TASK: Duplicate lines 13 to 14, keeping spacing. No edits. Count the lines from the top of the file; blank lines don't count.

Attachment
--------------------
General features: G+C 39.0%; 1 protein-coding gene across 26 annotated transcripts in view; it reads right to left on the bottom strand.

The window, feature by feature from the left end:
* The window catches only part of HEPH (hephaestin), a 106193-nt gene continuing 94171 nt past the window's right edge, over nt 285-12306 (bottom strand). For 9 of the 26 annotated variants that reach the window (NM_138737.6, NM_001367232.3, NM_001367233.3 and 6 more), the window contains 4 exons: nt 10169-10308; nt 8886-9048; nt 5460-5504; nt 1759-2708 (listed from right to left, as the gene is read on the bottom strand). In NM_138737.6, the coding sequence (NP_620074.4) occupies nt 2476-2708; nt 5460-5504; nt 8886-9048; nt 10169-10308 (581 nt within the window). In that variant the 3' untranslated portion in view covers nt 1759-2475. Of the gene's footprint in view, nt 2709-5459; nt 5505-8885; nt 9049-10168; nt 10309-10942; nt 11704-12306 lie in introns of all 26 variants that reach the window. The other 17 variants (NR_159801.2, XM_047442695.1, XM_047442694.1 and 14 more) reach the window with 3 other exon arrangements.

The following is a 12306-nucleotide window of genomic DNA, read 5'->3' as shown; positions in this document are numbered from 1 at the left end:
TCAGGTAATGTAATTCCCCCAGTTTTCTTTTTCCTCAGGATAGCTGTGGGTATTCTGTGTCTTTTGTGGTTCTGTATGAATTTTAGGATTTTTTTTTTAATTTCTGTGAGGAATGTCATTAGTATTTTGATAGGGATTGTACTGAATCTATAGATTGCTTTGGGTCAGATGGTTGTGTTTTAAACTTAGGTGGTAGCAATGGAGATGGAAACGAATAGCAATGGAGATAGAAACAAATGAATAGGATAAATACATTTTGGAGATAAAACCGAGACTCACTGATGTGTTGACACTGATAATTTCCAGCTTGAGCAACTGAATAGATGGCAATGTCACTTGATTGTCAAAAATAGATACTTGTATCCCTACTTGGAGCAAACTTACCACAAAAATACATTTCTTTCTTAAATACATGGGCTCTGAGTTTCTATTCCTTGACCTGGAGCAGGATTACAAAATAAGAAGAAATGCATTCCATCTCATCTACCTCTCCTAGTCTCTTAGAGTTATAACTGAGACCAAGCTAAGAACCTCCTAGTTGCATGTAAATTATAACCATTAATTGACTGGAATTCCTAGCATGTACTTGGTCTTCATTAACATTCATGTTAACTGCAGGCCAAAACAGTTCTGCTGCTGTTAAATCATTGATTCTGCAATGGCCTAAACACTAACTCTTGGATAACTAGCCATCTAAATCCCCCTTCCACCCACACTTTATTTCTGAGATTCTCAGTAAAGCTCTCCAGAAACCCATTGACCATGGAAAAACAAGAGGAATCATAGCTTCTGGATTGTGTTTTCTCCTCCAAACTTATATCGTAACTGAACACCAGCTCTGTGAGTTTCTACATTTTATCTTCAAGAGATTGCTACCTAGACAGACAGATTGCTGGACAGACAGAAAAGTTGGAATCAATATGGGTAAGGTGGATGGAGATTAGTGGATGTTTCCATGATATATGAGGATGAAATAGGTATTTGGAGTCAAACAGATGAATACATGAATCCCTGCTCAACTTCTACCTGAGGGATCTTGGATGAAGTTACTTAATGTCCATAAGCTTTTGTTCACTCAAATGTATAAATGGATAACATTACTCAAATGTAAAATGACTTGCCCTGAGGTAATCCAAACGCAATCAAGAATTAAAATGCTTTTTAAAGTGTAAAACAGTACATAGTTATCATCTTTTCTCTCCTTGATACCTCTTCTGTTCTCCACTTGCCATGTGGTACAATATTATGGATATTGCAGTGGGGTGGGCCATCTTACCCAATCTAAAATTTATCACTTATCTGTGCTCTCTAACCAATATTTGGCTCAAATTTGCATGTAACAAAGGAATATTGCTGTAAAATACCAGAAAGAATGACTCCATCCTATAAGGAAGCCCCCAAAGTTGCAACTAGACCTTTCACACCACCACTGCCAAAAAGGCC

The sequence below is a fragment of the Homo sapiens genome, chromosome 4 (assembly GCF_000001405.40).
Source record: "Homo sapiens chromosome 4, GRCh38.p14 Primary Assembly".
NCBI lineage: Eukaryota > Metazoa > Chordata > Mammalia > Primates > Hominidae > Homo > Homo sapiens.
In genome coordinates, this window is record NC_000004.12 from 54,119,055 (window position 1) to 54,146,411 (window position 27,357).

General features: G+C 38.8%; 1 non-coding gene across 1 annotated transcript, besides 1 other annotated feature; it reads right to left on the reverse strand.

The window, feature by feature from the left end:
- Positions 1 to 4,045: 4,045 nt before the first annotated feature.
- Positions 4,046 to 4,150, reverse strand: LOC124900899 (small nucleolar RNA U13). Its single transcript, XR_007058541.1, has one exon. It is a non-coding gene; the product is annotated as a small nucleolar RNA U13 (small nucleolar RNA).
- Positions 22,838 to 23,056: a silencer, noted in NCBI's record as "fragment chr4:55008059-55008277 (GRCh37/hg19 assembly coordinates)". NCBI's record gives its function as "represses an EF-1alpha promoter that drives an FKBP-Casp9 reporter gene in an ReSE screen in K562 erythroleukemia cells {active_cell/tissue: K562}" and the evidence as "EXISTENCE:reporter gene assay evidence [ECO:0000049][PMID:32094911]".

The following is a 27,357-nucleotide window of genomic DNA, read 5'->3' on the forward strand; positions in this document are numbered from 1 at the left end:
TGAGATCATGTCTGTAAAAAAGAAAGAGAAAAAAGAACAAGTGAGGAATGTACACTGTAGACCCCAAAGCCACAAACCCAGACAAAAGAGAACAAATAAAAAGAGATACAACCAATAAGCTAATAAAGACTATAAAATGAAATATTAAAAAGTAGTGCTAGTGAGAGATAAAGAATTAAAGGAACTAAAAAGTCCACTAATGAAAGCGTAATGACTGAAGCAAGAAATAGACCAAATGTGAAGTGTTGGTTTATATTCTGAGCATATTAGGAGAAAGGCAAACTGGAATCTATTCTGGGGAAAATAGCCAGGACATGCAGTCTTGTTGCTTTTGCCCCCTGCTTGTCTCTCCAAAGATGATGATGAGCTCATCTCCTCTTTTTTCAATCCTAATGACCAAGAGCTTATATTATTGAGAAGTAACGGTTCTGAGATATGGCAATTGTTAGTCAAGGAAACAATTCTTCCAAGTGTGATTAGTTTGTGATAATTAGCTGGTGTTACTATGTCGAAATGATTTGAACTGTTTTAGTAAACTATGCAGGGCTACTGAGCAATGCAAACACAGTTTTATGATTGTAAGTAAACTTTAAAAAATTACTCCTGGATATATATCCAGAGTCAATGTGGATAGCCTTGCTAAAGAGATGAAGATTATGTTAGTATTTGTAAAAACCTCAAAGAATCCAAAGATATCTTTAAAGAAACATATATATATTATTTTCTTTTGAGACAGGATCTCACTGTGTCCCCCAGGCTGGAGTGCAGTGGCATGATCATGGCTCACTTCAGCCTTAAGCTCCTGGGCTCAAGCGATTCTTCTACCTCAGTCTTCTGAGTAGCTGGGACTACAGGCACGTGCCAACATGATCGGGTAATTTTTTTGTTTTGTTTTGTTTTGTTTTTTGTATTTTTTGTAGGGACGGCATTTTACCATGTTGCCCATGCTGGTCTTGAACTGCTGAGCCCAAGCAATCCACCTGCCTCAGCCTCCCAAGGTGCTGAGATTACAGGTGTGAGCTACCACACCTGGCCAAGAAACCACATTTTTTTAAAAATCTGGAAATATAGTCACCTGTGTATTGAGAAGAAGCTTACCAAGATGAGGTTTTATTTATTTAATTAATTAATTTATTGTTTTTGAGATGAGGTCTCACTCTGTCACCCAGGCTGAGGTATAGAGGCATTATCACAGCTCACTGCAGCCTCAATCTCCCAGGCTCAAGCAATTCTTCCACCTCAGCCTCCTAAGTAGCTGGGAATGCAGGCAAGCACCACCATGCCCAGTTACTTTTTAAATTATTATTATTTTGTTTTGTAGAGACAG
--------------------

- Positions 4,046 to 4,150, reverse strand: LOC124900899 (small nucleolar RNA U13). Its single transcript, XR_007058541.1, has one exon. It is a non-coding gene; the product is annotated as a small nucleolar RNA U13 (small nucleolar RNA).
- Positions 22,838 to 23,056: a silencer, noted in NCBI's record as "fragment chr4:55008059-55008277 (GRCh37/hg19 assembly coordinates)". NCBI's record gives its function as "represses an EF-1alpha promoter that drives an FKBP-Casp9 reporter gene in an ReSE screen in K562 erythroleukemia cells {active_cell/tissue: K562}" and the evidence as "EXISTENCE:reporter gene assay evidence [ECO:0000049][PMID:32094911]".